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Key Points

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  1. The morphologic and immunologic development of the gastrointestinal system progresses rapidly during the third trimester, and therefore is immature in preterm neonates.

  2. Human breast milk is ideally adapted to match the digestive capacities of the newborn infant and contains several factors for the protection and development of the neonatal gastrointestinal tract.

  3. Respiratory distress syndrome is highly prevalent in preterm infants and may lead to bronchopulmonary dysplasia and chronic lung disease in older children.

  4. Several circulatory changes occur immediately after birth to switch from the parallel fetal circulation to the serial circulation of the newborn infant.

  5. The preterm neonate is at high risk for intraventricular hemorrhage (IVH) and those infants with IVH have a higher risk of mortality.

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Gastrointestinal System

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Embryology of the Gastrointestinal System

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The Hollow Organs
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The entire respiratory and gastrointestinal system is derived from the endoderm after cephalocaudal and lateral folding of the yolk sac of the embryo. After folding, the primitive gut can be divided into three sections: the foregut, the midgut, and the hindgut. These sections can be distinguished not only by their morphologic pattern, but also by their gene expression patterns that give rise to a variety of organs of the gastrointestinal tract. The foregut extends from the oropharynx to the liver outgrowth and gives rise to the thyroid, esophagus, respiratory epithelium, stomach, liver, biliary tree, pancreas, and the proximal part of the duodenum. The midgut continues past the liver outgrowth to the transverse colon and develops into the small intestine and proximal colon. The hindgut extends from the transverse colon to the cloacal membrane and forms the remainder of the colon and rectum as well as the urogenital tract.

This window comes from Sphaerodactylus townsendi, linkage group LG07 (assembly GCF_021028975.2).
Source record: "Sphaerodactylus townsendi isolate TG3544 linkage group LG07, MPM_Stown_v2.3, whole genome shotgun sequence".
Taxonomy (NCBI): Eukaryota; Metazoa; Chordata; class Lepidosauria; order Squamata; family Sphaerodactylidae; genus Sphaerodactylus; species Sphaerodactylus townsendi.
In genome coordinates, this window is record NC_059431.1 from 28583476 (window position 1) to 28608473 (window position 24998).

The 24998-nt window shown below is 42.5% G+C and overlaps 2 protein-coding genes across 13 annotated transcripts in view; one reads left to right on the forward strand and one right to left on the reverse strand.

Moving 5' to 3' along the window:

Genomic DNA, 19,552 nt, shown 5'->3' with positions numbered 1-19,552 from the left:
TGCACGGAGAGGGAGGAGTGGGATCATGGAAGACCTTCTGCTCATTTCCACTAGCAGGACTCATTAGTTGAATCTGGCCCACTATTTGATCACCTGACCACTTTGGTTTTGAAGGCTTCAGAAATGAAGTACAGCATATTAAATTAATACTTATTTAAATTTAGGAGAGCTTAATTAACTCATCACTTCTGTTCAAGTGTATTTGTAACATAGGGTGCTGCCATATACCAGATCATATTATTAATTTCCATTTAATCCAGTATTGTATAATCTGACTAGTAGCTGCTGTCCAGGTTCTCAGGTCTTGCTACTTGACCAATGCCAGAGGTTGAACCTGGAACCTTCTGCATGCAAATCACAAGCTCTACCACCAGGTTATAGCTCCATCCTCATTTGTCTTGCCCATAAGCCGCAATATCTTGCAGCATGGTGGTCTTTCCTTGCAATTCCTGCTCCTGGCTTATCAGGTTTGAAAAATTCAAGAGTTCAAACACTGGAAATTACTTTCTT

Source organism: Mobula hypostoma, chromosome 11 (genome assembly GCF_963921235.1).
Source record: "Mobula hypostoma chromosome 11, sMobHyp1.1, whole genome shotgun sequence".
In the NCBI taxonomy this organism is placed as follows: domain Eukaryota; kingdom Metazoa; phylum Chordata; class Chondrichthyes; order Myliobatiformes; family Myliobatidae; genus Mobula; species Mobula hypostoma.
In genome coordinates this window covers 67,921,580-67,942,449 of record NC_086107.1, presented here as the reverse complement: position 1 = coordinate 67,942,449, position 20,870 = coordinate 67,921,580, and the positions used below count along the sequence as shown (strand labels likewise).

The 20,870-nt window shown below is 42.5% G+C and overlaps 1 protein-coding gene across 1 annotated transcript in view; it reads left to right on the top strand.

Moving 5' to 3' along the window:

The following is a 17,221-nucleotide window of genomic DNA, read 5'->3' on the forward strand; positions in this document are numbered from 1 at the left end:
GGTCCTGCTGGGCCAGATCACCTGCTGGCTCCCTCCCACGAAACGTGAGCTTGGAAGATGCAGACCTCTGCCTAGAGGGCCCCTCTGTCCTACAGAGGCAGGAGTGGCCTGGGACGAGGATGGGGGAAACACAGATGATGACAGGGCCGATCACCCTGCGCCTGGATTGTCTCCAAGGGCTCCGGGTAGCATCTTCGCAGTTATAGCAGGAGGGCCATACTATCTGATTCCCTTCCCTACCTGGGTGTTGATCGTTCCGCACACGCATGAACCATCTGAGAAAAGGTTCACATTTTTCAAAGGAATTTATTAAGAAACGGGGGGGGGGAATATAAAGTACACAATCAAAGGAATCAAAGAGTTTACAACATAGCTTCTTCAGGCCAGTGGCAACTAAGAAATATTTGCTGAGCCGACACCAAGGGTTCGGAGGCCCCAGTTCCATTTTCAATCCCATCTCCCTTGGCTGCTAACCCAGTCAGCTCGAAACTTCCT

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The respiratory epithelium appears as a bud of the esophagus around the fourth week of gestation and a tracheoesophageal septum develops to separate the foregut into ventral tracheal epithelium and dorsal esophageal epithelium. Failure of development of this tracheoesophageal septum leads to the formation of a spectrum of tracheoesophageal clefts and fistulae. The esophagus is initially short, but lengthens to its final extent by 7 weeks. After the esophageal lengthening is complete, the cuboidal epithelium is gradually replaced with squamous epithelium.

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The stomach begins as a dilatation of the foregut at 5 weeks of gestation. Over the next several weeks, the stomach undergoes a variety of longitudinal and anterior–posterior axis rotations until it assumes its final position at 22 weeks. The gastric fundus is formed between 12 and 16 weeks of gestation followed by formation of the antrum and pylorus by 20 weeks gestation. Neural crest cell and vagal innervation begins at 7 weeks and continues until birth. The development of gastric glands begins around 10 weeks of gestation and continues until they reach an adult form by 17 weeks gestation. Parietal and chief cells appear between 11 and 12 weeks of gestation.

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